Difference between revisions of "OpenVPN (client) in Linux containers"

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[[ja:Linux Containers で OpenVPN クライアント]]
 
[[ja:Linux Containers で OpenVPN クライアント]]

Latest revision as of 15:35, 10 June 2018

This article describes how to setup a Linux Container to run OpenVPN in client mode with a "kill switch" for secure/private internet use. Doing so offers a distinct advantage over using full-blown virtualization like VirtualBox or QEMU in that the resource overhead is minimal by comparison and able to run on low powered devices.

Container setup

Basic setup and understanding of Linux Containers is required. This article assumes that readers have a base LXC setup operational. Newcomers to these are directed to the aforementioned article.

LXC config

The container's config should be modified to include several key lines in order to both run OpenVPN and have internet programs (browsers, email clients, torrent clients, etc.) interact with the host system from within the LXC and from behind the VPN.

For the example, the lxc is named "playtime" and a full config is shown:

/var/lib/lxc/playtime/config
...

## for openvpn
lxc.mount.entry = /dev/net dev/net none bind,create=dir
lxc.cgroup.devices.allow = c 10:200 rwm

Needed packages within the container

In addition to the base system, openvpn is required and available from the official repositories. A properly configured firewall to run within the container is highly recommended. The role of the firewall within the container is two fold:

  1. Provide a functional "kill switch" to maintain privacy should the connection to the VPN fail.
  2. Keep nasty stuff out.

This guide uses ufw which is very easy to configure, but other examples can certainly be used.

Package setup

OpenVPN

Configuration of OpenVPN is beyond the scope of this article. Readers are encouraged to read the OpenVPN article to properly setup the software for a given VPN provider. Note that many private VPN providers include links to directly download a properly configured openvpn.opvn profile unique to their particular service. For the purposes of this guide, /etc/openvpn/client/myprofile.conf will refer to that config.

Verify openvpn functionality within the container; start openvpn via openvpn-client@myprofile.service and once satisfied enable it to run at boot.

Note: Users running openvpn within an unprivileged container will need to create a custom systemd unit to start it within the container. Simply copy the package-provided /usr/lib/systemd/system/openvpn-client@.service to /etc/systemd/system/openvpn-client@.service and modify the new file commenting out the the line beginning with: LimitNPROC...
Avoiding DNS leaks

Users are highly encouraged to setup openvpn with to manage /etc/resolv.conf via the instructions in OpenVPN#DNS. Failure to do so may lead to DNS leaks if the host's DNS server is specified in said file.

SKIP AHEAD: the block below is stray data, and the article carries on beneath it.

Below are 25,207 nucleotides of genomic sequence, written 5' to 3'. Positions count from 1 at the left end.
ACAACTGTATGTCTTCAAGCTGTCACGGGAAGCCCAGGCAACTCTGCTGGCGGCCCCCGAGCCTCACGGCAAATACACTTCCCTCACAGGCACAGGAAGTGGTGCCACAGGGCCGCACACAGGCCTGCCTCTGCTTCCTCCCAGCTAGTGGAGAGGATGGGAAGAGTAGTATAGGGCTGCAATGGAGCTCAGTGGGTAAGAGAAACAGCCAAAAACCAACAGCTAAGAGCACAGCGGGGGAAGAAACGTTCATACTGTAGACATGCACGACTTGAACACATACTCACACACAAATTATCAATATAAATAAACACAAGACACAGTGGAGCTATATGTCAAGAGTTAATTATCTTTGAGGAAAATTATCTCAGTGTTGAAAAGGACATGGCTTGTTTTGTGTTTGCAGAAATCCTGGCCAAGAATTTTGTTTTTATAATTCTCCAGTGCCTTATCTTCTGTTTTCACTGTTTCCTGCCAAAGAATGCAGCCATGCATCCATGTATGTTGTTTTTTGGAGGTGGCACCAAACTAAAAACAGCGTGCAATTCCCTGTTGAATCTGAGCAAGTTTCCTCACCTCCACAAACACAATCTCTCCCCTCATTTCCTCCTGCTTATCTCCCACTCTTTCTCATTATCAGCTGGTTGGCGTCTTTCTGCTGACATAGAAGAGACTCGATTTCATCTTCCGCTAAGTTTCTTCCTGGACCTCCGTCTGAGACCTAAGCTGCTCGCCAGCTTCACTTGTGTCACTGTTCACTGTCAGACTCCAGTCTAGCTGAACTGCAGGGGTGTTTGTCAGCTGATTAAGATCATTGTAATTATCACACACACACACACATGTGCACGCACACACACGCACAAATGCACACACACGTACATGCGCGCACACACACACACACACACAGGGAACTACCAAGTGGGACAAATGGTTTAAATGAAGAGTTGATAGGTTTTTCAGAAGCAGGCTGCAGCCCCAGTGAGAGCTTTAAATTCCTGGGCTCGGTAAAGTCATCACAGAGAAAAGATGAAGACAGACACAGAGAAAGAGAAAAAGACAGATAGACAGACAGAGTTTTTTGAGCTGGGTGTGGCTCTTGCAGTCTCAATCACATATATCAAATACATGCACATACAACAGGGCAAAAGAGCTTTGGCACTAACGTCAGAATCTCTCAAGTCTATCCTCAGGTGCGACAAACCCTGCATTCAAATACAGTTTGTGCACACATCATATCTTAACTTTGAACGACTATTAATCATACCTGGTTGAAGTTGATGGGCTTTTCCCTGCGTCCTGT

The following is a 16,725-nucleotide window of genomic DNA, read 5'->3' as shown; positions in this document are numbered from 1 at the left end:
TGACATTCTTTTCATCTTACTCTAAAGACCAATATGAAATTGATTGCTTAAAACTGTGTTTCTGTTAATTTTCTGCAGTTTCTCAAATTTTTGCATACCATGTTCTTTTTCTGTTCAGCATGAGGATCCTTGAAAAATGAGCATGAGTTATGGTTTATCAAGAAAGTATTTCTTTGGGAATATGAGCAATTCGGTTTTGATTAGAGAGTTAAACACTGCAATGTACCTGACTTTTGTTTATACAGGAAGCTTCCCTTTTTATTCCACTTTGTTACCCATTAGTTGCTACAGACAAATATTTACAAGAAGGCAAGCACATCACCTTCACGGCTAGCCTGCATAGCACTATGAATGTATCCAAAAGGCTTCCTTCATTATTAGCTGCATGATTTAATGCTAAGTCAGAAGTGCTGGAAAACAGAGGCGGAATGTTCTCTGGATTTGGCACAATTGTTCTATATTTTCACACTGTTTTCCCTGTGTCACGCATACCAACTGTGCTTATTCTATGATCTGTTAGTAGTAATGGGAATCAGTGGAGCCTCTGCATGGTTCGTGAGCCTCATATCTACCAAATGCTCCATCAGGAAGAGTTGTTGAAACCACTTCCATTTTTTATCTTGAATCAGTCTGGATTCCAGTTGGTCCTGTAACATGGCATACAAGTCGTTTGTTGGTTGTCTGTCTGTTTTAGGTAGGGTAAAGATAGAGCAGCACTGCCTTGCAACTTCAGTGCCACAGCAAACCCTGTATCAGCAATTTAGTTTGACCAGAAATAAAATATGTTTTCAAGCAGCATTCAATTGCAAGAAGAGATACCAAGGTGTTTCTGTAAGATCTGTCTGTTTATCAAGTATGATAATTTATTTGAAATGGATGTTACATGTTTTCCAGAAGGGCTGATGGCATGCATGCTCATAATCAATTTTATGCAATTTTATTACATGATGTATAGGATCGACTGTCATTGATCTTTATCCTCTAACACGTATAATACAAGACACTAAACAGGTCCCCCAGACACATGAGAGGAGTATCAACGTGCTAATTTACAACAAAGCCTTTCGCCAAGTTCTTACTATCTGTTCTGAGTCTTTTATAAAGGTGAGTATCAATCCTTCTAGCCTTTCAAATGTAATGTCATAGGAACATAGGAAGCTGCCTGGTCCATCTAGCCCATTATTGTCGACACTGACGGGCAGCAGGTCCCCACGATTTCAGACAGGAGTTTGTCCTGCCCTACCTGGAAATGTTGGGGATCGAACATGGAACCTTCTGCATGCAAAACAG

ufw

Note: The following applies to inside the container.

Configuration of ufw is described in OpenVPN#Firewall configuration. Once modified as described, additional setup is simply to define the protocols to run (ssh, torrent, etc.) and also define the IP address or address range of the VPN provider. Again, these are available from the private providers.

Note: The following needs to be executed as the root user; the "#" sign prefixing these commands per standard wiki notation has been omitted to allow for a clean copy/paste into a terminal.

First setup the default deny policy and then allow whatever services are to pass though:

ufw default deny outgoing
ufw default deny incoming
ufw allow ssh
ufw allow 1194
ufw allow out 1194
ufw allow out on tun0 from any to any
ufw allow in on tun0 from any to any

Now add the VPN server IP addresses or ranges. Note two entries for each IP address is required. In the example below, only a single fictitious IP address is shown for illustrative purposes.

ufw allow in from 50.120.10.200 to any
ufw allow out from 50.121.10.200 to any

Finally, add the internal LAN IP range to allow access regardless of VPN connectivity:

ufw allow from 192.168.0.0/24

Start ufw and enable ufw.service to start at boot.

# ufw enable

pgl

Additional protection can be had via using pgl within the container. See: PeerGuardian Linux#Running pgl from within a container.

Test the service

From within the running container, (connected via ssh or via lxc-attach -n playtime) test the setup by exporting a browser to the host's machine X server:

$ DISPLAY=:0 firefox

The result should be a firefox window in the host's X server with the title, "Mozilla Firefox (playtime)." A number of websites can be used to verify IP address and status of DNS entries. Once such site is ipleak dot net.

At this point, the IP and DNS entries corresponding to /etc/openvpn/client/myprofile.conf should be displayed.